• Log: A tree cut into lengths of at least 8 feet.
  • Log deck: A platform in the sawmill where logs are kept until they need sawing.
  • Log yard: The facility located next to the sawmill used for log storage or sorting.
  • Lumber: Wood that had been processed.
  • Planer: A machine that uses rotating knives to produce a smooth wood surface.
  • Porosity: The intensity of pores in hardwood.
  • Quartersawn: Lumber that is cut across the annual rings.
  • Rip-cut: A cut made in the same direction as the grain of the wood.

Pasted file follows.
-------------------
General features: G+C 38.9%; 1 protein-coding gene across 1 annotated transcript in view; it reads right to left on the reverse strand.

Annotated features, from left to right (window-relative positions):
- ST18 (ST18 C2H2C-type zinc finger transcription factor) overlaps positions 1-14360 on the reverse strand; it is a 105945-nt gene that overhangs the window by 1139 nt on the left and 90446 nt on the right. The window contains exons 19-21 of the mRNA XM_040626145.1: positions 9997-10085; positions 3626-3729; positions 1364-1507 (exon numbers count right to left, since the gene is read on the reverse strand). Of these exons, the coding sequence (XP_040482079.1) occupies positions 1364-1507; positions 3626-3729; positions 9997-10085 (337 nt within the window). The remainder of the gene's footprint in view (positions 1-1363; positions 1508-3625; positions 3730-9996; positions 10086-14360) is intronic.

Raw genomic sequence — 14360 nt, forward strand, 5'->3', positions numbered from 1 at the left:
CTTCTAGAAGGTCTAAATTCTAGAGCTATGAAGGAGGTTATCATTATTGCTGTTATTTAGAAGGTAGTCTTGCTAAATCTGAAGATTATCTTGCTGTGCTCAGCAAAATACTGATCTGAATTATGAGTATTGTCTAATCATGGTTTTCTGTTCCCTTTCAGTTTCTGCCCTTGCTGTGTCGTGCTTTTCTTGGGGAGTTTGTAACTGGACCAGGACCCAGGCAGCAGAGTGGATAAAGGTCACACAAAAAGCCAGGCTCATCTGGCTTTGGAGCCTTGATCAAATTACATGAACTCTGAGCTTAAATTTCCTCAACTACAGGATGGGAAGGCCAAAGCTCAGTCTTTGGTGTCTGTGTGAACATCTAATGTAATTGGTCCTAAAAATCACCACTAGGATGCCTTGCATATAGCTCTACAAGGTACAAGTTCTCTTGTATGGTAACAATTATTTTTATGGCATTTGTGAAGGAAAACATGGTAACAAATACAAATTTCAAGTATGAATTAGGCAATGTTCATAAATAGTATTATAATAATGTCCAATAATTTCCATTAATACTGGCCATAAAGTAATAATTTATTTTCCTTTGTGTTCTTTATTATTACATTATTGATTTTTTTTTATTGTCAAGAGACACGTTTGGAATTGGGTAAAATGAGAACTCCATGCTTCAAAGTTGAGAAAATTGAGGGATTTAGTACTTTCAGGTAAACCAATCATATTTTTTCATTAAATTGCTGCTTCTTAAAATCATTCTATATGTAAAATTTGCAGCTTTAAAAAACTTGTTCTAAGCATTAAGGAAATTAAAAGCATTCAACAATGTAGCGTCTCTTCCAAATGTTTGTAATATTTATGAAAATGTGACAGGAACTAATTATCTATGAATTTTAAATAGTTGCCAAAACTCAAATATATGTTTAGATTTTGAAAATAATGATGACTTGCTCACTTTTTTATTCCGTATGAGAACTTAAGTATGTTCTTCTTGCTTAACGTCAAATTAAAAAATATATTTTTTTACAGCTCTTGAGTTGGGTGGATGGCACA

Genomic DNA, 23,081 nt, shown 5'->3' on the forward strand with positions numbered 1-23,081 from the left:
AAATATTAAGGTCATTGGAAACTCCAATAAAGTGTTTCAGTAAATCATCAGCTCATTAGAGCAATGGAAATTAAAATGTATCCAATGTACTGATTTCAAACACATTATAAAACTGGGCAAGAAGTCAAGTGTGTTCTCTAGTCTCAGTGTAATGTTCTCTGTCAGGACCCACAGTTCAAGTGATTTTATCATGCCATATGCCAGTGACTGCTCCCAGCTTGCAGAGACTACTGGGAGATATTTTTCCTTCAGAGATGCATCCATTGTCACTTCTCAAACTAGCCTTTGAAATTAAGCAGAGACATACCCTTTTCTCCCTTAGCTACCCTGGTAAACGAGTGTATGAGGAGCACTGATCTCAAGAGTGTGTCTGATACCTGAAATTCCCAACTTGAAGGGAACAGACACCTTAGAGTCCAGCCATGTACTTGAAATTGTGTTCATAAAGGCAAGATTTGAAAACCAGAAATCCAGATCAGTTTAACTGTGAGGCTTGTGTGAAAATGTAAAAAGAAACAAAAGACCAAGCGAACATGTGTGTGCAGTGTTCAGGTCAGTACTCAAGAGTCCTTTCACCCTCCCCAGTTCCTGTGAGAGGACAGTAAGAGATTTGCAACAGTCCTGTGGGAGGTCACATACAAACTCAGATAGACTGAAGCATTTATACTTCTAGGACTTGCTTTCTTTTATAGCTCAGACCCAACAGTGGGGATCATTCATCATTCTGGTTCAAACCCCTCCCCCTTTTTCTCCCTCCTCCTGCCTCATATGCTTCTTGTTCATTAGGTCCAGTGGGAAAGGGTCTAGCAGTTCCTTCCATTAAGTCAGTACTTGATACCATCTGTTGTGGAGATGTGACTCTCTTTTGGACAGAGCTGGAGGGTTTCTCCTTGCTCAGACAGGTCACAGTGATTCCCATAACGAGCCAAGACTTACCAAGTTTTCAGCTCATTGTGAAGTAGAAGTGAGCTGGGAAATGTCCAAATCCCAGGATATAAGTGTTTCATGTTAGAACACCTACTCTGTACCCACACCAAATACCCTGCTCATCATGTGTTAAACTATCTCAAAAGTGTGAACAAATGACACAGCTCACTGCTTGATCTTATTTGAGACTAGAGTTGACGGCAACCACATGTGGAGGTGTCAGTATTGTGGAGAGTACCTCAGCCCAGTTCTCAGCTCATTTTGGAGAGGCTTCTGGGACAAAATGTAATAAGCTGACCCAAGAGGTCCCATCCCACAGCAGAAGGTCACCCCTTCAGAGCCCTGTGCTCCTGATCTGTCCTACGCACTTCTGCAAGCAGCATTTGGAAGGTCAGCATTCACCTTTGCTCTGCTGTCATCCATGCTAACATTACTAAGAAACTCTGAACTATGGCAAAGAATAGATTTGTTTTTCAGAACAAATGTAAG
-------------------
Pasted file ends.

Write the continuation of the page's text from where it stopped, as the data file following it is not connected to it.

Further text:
• Saw guide: A device used for steadying a circular or band saw.
  • Sawline: The visible mark where wood has been cut.
  • Secondary processing mill: A facility that produces wood products such as furniture after the wood has been manufactured at a primary processing facility.
  • Shake: Separation of wood fibers along the grain or between annual rings.
  • Timber: A standing forest of trees that can be used for processing.
  • Timbers: Usually refers to logs or cants used in construction.
  • Top saw: The upper of two circular saws on a head rig.
  • Treated wood: Wood that had been chemically preserved.
  • Veneer: Thin sheets of wood that can be used in furniture or plywood.

The sawmill industry is tied to a vast range of subjects, from biology to engineering, so it can be tough to know it all. Learning some of the terms can help with communication accuracy and minimize confusion between workers, sawmill owners and clients.